Hawkwind: Warrior On the Edge Of Time (Steven Wilson Remix) Review
This has a special place in my heart as it is my all-time favorite Hawkwind album. But hold on, this review is not just to wax nostalgic about this musical gem, but also to alert you about a potential hiccup with this new special vinyl edition reissue. Keep reading!
Playing On An Automatic Turntable
Before we dive into the album itself, it’s crucial that you are made aware of a peculiarity in the pressing of this reissue. I want to draw your attention to two images ( watch the video for detail) that highlight the difference in the way the grooves are cut between the original and the reissue. The grooves on Side Two of the reissue extend right up to the paper label in the center.
This might seem innocuous but here’s the catch: if you are playing this on an automatic turntable, the needle will lift up before the end of the track ‘Kings of Speed’. This happens because the grooves go so close to the center that an automatic arm lift may be triggered prematurely.
Don’t worry, there’s a workaround. If your turntable has a manual setting, simply disable the automatic arm lift and the album will play perfectly. However, if your turntable only supports an auto setting, you might face an issue.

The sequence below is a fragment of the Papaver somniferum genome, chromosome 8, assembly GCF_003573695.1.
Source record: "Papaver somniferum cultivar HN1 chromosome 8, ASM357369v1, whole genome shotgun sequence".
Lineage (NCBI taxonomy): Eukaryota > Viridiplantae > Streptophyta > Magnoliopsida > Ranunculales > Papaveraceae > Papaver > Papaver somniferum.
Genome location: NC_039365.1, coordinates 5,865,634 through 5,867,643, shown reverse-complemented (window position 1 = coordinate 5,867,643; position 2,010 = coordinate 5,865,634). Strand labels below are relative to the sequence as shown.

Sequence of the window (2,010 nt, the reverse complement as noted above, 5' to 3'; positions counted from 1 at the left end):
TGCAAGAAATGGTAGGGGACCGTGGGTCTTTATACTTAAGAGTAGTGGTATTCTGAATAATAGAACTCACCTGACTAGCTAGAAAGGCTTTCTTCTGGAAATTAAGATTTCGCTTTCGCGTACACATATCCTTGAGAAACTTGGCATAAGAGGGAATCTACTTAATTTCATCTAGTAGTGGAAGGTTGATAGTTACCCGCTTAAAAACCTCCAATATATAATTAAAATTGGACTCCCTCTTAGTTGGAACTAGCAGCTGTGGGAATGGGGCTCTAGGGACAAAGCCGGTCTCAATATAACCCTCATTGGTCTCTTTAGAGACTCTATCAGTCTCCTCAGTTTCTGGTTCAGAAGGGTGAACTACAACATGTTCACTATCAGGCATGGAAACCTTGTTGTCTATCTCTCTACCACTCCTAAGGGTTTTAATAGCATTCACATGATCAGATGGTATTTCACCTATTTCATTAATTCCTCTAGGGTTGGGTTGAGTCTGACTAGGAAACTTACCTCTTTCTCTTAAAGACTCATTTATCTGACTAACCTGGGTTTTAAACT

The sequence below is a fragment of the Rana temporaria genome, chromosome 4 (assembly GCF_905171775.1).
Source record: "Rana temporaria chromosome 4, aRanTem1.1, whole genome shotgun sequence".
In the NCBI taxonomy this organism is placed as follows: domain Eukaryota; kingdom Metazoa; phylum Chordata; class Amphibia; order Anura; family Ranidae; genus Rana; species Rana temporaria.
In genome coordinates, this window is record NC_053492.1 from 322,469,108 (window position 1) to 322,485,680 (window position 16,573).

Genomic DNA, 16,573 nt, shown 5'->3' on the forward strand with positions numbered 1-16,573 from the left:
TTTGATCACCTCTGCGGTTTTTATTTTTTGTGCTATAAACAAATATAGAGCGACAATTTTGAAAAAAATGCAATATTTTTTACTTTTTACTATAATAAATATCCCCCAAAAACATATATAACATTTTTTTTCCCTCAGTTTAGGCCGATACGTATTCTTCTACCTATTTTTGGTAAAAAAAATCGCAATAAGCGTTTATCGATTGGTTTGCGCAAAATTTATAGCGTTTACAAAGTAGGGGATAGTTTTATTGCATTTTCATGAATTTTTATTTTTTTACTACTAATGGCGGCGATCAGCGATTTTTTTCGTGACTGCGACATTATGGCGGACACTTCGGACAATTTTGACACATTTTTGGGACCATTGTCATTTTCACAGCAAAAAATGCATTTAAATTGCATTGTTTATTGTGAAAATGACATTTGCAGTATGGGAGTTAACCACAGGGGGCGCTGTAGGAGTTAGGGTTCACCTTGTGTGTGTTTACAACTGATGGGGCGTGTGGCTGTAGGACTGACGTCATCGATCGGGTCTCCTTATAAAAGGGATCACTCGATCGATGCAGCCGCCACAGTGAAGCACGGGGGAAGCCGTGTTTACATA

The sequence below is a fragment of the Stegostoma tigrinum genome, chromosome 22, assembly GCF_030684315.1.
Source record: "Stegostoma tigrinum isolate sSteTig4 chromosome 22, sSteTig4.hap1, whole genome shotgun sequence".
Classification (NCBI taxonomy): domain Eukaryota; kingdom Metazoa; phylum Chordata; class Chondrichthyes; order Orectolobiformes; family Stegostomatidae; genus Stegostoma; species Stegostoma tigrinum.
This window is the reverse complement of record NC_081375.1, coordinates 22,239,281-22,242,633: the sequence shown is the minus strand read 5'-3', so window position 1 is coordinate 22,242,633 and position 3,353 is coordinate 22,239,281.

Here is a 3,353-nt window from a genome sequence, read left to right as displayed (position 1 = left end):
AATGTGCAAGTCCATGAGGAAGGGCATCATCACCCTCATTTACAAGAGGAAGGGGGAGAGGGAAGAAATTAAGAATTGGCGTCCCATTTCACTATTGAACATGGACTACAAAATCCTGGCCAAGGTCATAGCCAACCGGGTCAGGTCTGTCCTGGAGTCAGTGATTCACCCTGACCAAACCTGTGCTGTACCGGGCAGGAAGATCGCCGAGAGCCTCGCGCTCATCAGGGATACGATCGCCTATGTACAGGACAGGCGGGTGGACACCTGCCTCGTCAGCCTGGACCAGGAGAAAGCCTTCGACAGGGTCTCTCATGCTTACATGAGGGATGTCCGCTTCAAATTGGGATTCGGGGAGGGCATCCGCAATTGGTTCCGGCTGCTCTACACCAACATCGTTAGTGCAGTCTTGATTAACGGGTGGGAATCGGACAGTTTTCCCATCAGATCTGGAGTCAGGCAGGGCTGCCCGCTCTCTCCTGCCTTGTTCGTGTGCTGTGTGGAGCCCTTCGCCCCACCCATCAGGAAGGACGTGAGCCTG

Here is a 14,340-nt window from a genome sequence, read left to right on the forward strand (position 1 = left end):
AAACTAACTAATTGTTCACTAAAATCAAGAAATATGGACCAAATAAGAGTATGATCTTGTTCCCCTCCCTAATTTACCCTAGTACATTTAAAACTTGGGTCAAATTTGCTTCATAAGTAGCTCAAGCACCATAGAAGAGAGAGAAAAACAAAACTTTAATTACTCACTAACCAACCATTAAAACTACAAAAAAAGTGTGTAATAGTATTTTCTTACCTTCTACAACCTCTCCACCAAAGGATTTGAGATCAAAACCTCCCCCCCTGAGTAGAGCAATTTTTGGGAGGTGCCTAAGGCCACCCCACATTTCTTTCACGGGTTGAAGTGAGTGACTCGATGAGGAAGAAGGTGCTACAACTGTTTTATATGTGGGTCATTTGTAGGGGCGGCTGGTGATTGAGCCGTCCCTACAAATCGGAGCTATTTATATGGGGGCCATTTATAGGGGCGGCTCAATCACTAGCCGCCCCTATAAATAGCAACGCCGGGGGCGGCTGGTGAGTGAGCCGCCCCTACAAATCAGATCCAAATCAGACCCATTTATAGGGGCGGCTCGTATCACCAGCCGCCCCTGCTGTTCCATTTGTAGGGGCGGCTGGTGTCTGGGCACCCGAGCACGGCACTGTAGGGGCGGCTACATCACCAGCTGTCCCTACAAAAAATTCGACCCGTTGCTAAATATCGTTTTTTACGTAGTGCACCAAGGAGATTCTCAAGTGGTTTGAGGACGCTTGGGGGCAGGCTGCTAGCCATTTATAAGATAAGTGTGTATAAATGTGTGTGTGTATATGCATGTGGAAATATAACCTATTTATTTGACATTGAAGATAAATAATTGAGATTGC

A Closer Look at the Reissue
This pressing is not your everyday purchase as it comes at a hefty price tag of around £45-50. It was cut at Abbey Road Studios and it’s clear that great attention was given to detail.
What sets this reissue apart is the Steven Wilson mix. It’s an audibly different experience compared to the original 1975 mix. For instance, in the original mix, Lemmy’s bass has a cleaner and more precise sound, especially in the opening track ‘Assault and Battery’. In contrast, the Steven Wilson mix pushes the keyboards forward and brings out more layers from the recording. Both versions are fantastic, but they cater to different tastes and preferences.
The Packaging and Artwork
The reissue includes the original sleeve design. However, it’s not as sharp as the original, primarily because, back in the 70s, artwork was put together using paper, card, and colored ink. Over time, these original artifacts have gone missing or deteriorated, making it necessary to recreate them. While the reissue artwork is as close to the original as possible, slight differences in sharpness and color precision can be noted.
A Timeless Classic
‘Warrior on the Edge of Time’ is, without a doubt, an iconic album. With tracks like ‘Assault and Battery’, ‘The Golden Void’, ‘The Wizard Blew His Horn’, ‘Opa-Loka’, ‘The Demented Man’ and ‘Kings of Speed’, it’s a compilation of sheer brilliance.
This album is so special that it’s always given standalone treatment rather than being bundled in box sets. Hawkwind fans, like myself, hold it in high regard.
This reissue is a must-have for Hawkwind aficionados, but be aware of the pressing quirk if you have an automatic turntable. A manual setting is needed to play Side Two in its entirety.
Phil Aston | Now Spinning Magazine